During the course of my journey, I wheeled my way through five different airports. And at each one I took careful note of other people's luggage and of my own bag's performance. And here's what I found: Wheelies rule!

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Virtually everyone -- probably about 90 percent of my fellow travelers -- was using wheeled luggage, and I didn't see any of them tipping over or whacking into other traveler's shins. The people who really looked ridiculous were the ones lugging, tugging, sweating and schlepping their unwheeled bags while I rolled by them.

In my own test, I found that my spanking new Ciao Chariot was infinitely easier to wield than my old Fearless Forecast. I could effortlessly glide it from counter to terminal to counter, could slip a carry-on bag onto its top and wheel both that way -- and it did in fact hold more clothing. Clearly, in the decade or so since its creation by an exasperated airline pilot, the wheelie's parts and design had been refined so that the wheels, handles and proportions all worked in harmony.

There were only two downsides: One was the rare occasion when I encountered a stair-only situation. No elevator. No escalator. Just me and those swimming stairs. At these times I did curse all those extra clothes I had been able to pack.

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The other was when I went to proudly claim my shiny new Chariot at the Osaka luggage carousel -- and discovered that there is apparently a law decreeing that all wheeled luggage must be created black, identically shaped and as indistinguishable from its brethren as possible. This occasioned much indiscreet peering at baggage tags (next time I'm going to just attach a fire-engine red tag to mine); at one point a nervous Ciao owner even accused me of mistakenly pilfering her bag.

But these were extremely minor compared to the freedom I -- and my fellow hopelessly unfashionable wheelie-rollers -- was enjoying.

On my flight back from Osaka to Los Angeles, I found the Journal article stuffed in the bottom of my carry-on backpack and read it again.

In retrospect, the article was clearly a seductive idea in search of substance. It was the old Sacred Cow School of newspaper story: What editor could resist the notion that the luggage that had come to absolutely dominate the travel market was suddenly starting to falter? It was a great chance to poke fun at a product that was just too perfect.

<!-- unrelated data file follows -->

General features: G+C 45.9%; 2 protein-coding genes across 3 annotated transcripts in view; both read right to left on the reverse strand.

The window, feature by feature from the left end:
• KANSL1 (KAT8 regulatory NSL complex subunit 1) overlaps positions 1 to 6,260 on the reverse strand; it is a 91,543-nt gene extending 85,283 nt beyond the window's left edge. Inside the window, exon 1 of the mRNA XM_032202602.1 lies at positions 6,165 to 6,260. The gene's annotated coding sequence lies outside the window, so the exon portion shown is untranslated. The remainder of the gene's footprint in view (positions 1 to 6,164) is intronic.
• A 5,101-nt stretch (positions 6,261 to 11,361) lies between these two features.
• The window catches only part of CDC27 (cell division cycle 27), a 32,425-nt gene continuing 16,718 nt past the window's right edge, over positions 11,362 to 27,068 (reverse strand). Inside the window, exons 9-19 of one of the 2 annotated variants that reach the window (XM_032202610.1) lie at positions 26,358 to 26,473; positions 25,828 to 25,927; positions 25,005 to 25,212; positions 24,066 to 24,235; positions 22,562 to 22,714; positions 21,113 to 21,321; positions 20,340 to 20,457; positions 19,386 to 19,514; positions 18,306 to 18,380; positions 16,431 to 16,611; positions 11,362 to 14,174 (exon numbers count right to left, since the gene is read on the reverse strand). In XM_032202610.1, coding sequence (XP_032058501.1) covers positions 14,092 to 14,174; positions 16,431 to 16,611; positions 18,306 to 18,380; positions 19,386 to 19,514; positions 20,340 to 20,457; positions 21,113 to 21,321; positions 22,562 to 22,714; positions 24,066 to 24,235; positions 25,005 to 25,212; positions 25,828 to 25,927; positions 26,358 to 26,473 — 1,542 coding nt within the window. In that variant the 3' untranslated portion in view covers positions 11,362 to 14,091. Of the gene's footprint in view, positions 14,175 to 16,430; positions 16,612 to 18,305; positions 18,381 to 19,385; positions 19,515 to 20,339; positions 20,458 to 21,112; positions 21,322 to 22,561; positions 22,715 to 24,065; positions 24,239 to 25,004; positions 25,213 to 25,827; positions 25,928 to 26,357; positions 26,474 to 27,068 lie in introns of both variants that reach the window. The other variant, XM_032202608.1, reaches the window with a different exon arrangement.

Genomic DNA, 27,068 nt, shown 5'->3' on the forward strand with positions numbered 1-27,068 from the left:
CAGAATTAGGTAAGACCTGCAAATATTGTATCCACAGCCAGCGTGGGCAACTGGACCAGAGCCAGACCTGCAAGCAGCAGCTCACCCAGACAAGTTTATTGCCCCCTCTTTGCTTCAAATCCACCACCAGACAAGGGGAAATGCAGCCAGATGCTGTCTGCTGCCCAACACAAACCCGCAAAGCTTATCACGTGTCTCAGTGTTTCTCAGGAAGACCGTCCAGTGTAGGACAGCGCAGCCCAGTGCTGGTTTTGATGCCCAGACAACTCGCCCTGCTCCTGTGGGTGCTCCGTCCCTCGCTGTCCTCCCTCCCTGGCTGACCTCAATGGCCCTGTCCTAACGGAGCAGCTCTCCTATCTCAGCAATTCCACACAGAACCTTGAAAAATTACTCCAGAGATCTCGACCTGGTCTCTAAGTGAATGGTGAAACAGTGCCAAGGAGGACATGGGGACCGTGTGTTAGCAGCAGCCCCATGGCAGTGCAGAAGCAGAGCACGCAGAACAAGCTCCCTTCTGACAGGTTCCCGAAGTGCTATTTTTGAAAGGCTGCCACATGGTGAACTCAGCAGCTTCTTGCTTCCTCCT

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But if you wanted to poke fun, all you needed to do was look at the luggage the Journal proposed as alternatives to the wheelie in a clunky photo-montage box accompanying the main piece. Here were carry-ons that cost from $159 to $3,600 -- much more than my whole set of Ciao Chariots -- and offered the advantages of having to be slung over a shoulder or held in a hand, thereby increasing arm length (especially recommended for basketball and volleyball players) and attractively pinching the neck, contorting the spine and steepening the shoulder angle.

If you want to look at these modern miracles, they were manufactured by Tumi, Coach, Samsonite, Victorinox, Ghurka and Hartmann's hStudio, and sported such au courant names as Greenwich, Hampton's Weekend, Hummer Duffel-Backpack, the Paratrooper, Raffles and Urban Suiter.

As for me, I wheeled effortlessly toward a waiting taxi in Los Angeles, folded my Weekend Journal into a shape somewhat resembling my old Fearless Forecast, flung it ceremoniously into the trash and uttered one simple word: Ciao.

Are you a wheelie-devotee? Do you think wheelies are "fashion faux pas"? Tell me what you think.

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Don George

Don George is the editor of Salon Travel.